Frank Chambers - William J. Rose - Daniel Smith -
Robert Whitley - William Miller - Russell Benson
Arthur Wingate - Roy De Haven - Jules Hubert - John T. Garrity - John A.S. Hunt - Harry Stone

Philadelphia Inquirer
October 21, 1918

Charles H. Ellis
William H. Ellis
Howard M. Cooper
Thomas French
Wilbur F. Rose
Dr. A. Haines Lippincott
Dr. E.A.Y. Schellenger
Herbert A. Munger
T. Gordon Coulter
George Kappell
Frederick A. Finkeldey
William C. Davis
Theodore T. Kausel
Allen Jarvis
Frank S. Van Hart
Frederick von Nieda
Joseph Forsyth
Dr. Charles P. Tuttle
Dr. H.F. Bushey
Elisha Gravenor
Charles Whaland
William J. Kelly
Clifford K. Deacon


City Farm Gardens

Another weapon to defeat the enemy was the establishment of City Farm Gardens in the country. They were urged by the Government and not only provided food for city residents, but abolished unsightly vacant lots. Mayor Ellis named the first City Gardens Committee on April 19, 1917, as follows: E. G. C. Bleakly, Judge Frank T. Lloyd, Zed H. Copp, William Derham, L. E. Farnham, B. M. Hedrick, David Jester, O. B. Kern, M. F. Middleton, Dr. H. L. Rose, Asa L. Roberts, W. D. Sayrs, Jr., Charles A. Wolverton, Earl T. Jackson, H. R. Kuehner, Herbert N. Moffett and Hubert H. Pfeil. At the initial meeting of the above date B. M. Hedrick was elected chairman; Zed H. Copp secretary and M. F. Middleton treasurer. Brandin W. Wright, a farming expert, was employed as general superintendent on May 3, 1917. At a meeting on May 18, 1918, the names of Frank Sheridan and Daniel P. McConnell were added to the publicity committee in the place of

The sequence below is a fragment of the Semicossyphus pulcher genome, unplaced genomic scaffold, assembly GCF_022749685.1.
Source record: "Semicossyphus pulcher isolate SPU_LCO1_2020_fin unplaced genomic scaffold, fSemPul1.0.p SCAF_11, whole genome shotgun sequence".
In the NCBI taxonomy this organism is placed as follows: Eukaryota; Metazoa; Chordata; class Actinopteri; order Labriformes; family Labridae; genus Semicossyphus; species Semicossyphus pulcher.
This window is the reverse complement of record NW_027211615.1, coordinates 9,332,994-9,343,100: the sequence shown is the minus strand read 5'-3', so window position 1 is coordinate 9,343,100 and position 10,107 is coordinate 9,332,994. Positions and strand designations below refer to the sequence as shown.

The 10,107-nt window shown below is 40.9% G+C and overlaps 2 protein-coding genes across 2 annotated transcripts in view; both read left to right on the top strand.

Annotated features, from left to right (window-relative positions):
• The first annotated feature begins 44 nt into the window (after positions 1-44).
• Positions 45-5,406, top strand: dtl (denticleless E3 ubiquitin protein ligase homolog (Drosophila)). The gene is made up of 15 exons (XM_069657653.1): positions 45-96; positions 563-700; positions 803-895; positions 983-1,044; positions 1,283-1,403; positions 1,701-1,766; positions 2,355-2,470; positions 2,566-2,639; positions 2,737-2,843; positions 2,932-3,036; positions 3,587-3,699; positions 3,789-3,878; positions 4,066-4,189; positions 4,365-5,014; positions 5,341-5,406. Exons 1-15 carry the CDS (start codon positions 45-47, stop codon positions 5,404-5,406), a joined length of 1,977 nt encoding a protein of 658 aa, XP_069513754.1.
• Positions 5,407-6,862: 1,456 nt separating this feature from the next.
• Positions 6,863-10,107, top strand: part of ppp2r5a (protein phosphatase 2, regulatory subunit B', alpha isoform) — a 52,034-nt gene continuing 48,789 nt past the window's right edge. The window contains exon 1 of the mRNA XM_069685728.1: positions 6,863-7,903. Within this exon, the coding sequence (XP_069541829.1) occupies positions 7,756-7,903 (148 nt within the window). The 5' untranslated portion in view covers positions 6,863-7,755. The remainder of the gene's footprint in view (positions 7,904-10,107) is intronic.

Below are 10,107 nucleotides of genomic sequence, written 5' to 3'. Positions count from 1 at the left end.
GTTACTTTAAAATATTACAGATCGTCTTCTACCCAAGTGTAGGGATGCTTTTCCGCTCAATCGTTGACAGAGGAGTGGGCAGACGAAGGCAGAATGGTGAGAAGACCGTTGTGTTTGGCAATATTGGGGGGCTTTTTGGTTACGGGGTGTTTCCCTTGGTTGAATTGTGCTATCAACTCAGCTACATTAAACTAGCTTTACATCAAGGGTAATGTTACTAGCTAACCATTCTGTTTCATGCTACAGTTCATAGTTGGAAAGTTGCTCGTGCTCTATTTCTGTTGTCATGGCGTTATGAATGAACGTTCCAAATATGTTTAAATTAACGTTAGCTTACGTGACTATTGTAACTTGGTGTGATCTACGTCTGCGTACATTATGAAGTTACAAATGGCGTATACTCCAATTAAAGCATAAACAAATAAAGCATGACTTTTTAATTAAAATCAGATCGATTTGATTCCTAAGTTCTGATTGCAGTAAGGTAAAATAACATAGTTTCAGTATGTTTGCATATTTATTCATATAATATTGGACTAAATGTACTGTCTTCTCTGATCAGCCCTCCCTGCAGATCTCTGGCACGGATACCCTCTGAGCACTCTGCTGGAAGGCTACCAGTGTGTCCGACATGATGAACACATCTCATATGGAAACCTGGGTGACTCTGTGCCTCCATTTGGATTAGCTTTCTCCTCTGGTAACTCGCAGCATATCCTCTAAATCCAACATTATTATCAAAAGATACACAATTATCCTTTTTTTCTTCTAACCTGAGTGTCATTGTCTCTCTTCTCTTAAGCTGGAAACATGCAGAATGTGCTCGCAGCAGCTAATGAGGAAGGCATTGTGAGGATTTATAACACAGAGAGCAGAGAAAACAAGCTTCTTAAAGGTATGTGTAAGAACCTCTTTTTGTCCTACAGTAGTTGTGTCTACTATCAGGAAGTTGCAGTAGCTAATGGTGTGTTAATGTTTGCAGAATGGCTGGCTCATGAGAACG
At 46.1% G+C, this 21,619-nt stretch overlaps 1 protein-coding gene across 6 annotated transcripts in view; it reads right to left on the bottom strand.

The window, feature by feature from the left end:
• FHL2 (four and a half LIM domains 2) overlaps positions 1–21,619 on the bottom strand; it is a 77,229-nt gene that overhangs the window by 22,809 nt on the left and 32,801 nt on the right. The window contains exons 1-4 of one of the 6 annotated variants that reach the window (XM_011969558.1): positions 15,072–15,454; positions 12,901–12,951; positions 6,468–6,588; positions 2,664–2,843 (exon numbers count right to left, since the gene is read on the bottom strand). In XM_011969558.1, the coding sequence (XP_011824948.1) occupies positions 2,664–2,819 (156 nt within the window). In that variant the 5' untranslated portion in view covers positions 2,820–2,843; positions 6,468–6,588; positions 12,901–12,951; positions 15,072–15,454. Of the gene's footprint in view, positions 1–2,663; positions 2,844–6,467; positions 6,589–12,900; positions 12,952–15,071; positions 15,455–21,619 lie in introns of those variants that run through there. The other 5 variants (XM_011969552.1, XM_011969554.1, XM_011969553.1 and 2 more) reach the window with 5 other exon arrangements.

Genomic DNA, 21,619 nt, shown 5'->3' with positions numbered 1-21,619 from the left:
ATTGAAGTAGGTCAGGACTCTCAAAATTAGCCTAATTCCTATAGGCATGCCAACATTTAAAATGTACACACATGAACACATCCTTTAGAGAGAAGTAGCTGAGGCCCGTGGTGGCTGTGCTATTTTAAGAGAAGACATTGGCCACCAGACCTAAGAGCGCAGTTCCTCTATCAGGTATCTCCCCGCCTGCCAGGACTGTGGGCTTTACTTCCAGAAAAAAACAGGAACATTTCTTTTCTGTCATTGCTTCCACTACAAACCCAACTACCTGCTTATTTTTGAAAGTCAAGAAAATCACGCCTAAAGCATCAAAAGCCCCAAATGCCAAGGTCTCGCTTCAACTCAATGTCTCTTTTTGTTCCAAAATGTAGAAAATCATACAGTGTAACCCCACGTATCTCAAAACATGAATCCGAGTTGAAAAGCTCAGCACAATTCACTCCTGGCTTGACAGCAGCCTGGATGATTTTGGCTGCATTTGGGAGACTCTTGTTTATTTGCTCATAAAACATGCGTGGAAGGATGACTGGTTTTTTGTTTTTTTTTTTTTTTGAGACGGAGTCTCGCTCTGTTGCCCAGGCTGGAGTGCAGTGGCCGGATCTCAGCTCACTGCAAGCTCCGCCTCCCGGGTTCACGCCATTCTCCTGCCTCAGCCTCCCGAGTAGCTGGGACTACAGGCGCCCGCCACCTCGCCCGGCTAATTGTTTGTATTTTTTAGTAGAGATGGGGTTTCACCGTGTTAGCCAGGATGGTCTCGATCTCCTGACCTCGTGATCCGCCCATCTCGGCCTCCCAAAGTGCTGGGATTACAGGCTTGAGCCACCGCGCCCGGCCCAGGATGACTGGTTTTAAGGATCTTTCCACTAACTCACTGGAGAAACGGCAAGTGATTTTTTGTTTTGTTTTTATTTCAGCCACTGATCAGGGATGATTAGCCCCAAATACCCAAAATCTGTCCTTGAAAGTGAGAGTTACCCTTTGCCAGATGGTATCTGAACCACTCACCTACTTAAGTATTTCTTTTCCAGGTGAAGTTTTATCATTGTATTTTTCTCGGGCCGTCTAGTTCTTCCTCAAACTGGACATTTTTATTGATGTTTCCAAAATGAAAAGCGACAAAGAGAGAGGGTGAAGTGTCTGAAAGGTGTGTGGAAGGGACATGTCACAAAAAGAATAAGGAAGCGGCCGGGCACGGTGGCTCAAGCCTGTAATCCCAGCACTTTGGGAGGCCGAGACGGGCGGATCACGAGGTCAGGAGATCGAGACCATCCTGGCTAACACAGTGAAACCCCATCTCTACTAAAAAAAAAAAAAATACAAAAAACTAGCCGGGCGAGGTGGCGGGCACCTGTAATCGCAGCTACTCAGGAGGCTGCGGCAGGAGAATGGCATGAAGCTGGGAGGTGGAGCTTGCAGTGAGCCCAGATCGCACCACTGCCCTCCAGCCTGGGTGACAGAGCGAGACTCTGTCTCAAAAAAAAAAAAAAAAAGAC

Messrs. Pfeil and Jackson. 

In his annual report to City Council on January 1, 1918, Mayor Ellis urged the appointment of a committee by City Council on City Gardens and Councilman Frederick Von Neida was named as chairman. This committee with a committee of representative citizens met in the City Hall in February, 19 18, to organize for the ensuing summer. The members of the Councilmanic committee were: Frederick Von Neida, Frank S. Van Hart, William J. Kelly and John J. Robinson.

The committee planned an exposition of farm garden products for the fall of 1918, but this plan was frustrated by the Spanish influenza epidemic. 

The war gardens became victory gardens in the year 1919 when the committee met on January 29, 1919. Meyers Baker was elected secretary and William D. Sayrs, Jr., treasurer. At the meeting on March 25 committees were appointed for the Victory War Gardens 
Exposition held in Third Regiment Armory from September 15 to 20. Benjamin Abrams was elected general manager and Frank Sheridan publicity agent.

Camden Courier-Post

March 12, 1930

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Camden Courier-Post

June 1, 1932

Camden Courier-Post - June 17, 1933


William J. Kelly, 575 Mickle Street, yesterday was declared low bidder for the plumbing and drainage work to be installed at the new city jail. His proposal of $3250 contained an alternate of $3050, contingent upon materials to be selected for the work. 

The only other bid disclosed by William M. Dilmore, city purchasing agent, was presented by H. J. Eichfeld, also of Camden. It was for $3091.

Camden Courier-Post

January 8, 1938